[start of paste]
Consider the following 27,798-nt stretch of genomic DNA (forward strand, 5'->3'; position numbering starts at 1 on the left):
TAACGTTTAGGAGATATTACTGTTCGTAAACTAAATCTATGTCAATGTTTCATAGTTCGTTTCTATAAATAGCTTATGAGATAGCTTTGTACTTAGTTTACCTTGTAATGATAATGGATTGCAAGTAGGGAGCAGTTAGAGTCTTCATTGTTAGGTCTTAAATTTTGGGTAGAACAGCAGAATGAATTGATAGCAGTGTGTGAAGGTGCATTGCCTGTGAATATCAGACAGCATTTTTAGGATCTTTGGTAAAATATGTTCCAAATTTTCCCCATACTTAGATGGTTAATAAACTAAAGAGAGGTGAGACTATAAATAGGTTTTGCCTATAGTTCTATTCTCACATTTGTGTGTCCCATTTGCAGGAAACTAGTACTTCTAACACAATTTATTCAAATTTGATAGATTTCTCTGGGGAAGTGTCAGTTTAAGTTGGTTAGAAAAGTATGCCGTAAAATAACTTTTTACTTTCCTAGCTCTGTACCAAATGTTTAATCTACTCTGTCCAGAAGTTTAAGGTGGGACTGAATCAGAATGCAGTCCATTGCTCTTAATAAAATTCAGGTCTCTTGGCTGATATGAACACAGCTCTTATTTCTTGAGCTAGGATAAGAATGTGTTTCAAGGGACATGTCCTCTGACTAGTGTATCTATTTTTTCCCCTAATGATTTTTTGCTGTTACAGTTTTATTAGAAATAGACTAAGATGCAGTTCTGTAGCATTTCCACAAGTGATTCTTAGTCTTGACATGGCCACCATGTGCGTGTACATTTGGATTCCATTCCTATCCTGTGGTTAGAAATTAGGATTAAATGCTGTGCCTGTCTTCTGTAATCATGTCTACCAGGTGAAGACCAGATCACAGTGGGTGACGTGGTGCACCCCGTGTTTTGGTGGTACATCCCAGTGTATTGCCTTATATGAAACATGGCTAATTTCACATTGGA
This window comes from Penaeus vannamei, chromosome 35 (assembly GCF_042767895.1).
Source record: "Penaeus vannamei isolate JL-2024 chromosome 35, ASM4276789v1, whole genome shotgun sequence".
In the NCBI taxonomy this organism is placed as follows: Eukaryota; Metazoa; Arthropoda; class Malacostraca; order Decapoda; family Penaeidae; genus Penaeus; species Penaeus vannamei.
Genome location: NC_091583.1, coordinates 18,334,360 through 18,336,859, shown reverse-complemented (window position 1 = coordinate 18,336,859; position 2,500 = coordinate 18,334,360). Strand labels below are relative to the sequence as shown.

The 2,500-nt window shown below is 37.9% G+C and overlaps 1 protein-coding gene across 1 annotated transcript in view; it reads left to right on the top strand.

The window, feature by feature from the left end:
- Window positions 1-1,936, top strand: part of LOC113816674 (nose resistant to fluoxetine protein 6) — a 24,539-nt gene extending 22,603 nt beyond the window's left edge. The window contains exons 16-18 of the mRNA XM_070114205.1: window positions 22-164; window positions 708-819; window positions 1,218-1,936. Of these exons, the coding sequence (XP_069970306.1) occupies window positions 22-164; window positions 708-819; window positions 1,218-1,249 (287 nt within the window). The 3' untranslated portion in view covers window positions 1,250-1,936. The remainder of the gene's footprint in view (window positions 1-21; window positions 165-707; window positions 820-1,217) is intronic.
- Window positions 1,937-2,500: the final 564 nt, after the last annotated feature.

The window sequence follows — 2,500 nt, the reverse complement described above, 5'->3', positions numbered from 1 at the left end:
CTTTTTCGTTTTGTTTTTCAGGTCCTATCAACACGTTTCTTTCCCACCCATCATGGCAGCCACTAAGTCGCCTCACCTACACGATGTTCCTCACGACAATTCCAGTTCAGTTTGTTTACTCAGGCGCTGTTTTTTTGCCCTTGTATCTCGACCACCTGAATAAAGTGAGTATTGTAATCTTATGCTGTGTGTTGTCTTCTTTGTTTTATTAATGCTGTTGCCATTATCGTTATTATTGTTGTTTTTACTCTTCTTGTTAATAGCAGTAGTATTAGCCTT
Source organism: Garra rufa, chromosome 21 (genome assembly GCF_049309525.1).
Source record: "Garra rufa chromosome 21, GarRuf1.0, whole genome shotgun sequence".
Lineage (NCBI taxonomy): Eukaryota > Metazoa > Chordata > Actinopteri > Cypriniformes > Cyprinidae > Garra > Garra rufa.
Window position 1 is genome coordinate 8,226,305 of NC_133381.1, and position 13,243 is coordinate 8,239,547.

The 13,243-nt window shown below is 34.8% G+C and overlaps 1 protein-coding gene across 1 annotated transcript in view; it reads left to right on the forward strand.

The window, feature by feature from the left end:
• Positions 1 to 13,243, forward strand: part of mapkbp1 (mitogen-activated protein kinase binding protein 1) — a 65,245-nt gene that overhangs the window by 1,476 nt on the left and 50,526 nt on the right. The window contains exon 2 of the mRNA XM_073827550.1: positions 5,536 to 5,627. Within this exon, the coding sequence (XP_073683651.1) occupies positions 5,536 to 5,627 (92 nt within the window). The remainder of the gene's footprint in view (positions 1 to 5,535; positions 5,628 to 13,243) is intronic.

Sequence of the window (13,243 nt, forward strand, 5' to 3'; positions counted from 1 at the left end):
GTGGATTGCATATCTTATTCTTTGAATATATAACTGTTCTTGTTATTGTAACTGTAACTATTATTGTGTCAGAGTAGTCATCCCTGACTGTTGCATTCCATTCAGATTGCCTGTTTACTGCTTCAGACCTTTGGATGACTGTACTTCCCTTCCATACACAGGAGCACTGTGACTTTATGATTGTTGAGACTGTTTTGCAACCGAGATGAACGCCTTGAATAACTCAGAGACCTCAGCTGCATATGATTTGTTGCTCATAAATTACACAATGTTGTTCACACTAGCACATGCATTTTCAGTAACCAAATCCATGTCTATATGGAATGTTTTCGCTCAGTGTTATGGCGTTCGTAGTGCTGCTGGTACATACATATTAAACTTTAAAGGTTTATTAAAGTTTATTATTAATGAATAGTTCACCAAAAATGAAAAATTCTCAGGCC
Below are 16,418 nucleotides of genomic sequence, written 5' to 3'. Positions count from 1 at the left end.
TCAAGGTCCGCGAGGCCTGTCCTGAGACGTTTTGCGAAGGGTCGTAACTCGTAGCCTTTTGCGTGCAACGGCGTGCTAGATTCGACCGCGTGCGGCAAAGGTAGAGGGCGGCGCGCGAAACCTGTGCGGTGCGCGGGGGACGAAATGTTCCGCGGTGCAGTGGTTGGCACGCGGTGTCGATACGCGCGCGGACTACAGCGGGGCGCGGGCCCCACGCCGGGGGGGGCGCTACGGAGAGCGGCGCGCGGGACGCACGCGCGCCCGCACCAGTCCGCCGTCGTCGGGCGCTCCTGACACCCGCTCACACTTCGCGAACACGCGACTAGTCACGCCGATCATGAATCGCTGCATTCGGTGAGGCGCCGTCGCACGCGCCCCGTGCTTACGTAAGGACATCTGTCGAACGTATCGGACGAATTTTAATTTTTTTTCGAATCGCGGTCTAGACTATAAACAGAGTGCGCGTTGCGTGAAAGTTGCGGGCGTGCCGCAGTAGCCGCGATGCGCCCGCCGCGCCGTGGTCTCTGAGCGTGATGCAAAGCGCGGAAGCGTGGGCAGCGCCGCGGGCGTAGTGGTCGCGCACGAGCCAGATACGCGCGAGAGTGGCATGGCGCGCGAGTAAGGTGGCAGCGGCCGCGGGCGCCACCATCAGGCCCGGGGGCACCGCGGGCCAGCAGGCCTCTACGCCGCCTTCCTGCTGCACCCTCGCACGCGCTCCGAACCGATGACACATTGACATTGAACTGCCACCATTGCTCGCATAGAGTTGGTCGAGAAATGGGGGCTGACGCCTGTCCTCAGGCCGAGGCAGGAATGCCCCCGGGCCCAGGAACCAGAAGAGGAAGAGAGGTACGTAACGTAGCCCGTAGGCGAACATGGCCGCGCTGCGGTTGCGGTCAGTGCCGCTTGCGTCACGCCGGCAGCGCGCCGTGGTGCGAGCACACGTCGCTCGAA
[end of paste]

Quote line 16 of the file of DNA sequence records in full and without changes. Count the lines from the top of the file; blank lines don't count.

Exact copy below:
Window position 1 is genome coordinate 8,226,305 of NC_133381.1, and position 13,243 is coordinate 8,239,547.